Myopia – Causes, symptoms and treatment
Myopia is near sightedness (or short sightedness). Have you been having trouble seeing far away? Road signs or things in the distance seeming blurry is a sign that you have myopia. You may have no problem performing close up tasks, such as computer work, but struggle when it comes to driving or playing sports. Myopia is thought to affect a third of people in the UK.
Usually, myopia occurs as a result of the eye growing too long. A normal eye is about 23 millimetres in length, therefore a myopic eye will be longer than 23mm. A longer eye means that the light entering the eye does not hit the correct place in the retina, falling just short. This makes objects in the distance look burred.
Symptoms of myopia
As well as finding it hard to see far away, you may also experience eye strain, headaches, and having to squint. It can range from very minor (barely having an impact on daily life) to severe (where steps need to be taken to correct it).
If you suspect you may have myopia but this has not been confirmed, visit your optician.
Why is myopia so common?
While it is not entirely known what causes the eye to grow too long, researchers have been looking into a variety of possibilities. These include:
- Genetic influences. Whether parents pass the condition on to their children.
- The amount of sunlight that regularly reaches your eye.
- The body clock. The way in which the body reacts to day time and night time.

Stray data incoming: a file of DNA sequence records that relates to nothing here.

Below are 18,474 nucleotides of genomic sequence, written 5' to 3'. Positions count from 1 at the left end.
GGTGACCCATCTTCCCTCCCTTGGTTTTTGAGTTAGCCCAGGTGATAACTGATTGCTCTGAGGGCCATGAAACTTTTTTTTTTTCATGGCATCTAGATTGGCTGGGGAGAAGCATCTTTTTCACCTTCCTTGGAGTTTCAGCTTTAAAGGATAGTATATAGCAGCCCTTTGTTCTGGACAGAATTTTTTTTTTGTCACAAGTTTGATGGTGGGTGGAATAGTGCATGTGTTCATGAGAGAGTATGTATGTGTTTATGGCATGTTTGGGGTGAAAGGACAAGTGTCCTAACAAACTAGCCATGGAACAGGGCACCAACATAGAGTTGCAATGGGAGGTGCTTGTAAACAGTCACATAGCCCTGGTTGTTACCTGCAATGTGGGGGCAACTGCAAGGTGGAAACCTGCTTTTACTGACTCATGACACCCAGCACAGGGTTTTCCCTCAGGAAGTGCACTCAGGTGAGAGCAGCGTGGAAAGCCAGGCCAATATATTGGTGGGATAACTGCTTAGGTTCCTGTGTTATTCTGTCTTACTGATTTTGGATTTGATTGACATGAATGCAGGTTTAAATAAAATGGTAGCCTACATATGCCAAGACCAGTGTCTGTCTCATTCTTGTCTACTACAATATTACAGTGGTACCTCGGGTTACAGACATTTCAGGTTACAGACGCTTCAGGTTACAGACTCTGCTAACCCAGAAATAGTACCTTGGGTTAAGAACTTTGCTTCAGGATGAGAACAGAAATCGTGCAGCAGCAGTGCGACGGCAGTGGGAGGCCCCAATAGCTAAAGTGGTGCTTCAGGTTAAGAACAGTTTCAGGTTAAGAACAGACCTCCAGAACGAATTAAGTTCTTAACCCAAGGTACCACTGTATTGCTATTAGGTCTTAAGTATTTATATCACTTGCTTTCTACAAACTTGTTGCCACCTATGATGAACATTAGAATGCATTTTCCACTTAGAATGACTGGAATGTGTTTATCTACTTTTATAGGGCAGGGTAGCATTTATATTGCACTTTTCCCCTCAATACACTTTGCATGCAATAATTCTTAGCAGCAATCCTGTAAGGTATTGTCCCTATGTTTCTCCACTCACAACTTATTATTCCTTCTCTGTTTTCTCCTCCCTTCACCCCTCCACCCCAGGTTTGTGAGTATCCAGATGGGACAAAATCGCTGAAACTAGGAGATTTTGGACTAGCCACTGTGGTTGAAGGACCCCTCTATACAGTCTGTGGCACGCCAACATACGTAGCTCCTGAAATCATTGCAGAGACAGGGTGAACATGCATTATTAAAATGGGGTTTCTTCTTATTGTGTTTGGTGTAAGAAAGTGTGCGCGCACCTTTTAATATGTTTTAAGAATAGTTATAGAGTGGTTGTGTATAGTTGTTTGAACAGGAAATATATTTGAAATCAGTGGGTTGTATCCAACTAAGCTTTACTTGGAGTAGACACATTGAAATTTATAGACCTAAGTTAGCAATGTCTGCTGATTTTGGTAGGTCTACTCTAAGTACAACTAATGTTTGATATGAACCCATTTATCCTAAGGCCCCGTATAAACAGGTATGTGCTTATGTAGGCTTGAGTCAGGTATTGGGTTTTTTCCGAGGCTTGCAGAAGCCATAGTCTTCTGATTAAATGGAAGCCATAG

- Other environmental factors
Myopia has become more common in recent years. It is theorised that this is because of more frequent computer use, which causes eye strain. However, this has yet to be proven. Donald Mutti, from Ohio State University College of Optometry in Columbus, additionally attributes it to people spending less time outside.
Myopia in children
Myopia usually starts around puberty, although it is possible to be born with myopia. The condition steadily gets worse as the eye grows. It usually stabilises once the eye is fully grown. Opticians link myopia to spending a lot of time on close up activities like reading and computer use as a child. Children can also have myopia. Some signs that your child may have myopia could be:
- Complaints of difficulty reading the whiteboard at school
- Moving closer to the television
- Other difficulties in seeing far away
Your child should have eye tests regularly every two years, or more frequently if there are any noticeable changes in vision or eye health.
Treatments for myopia
Myopia is usually easily treated, with options such as glasses, contact lenses and laser eye surgery available. If very mild, you may only need to wear vision correction during some activities, such as driving or reading. If you have a prescription with a minus powered sphere, you are near sighted (or short sighted). The sphere value is the first number on your prescription, and the higher the value, the more severe your myopia.
More severe cases of myopia would require more frequent use of glasses or contact lenses.
Arrange an appointment with your optician to see whether you have myopia, and if so, how severe it is. If you are a Lenstore customer, you can book a free eye test here.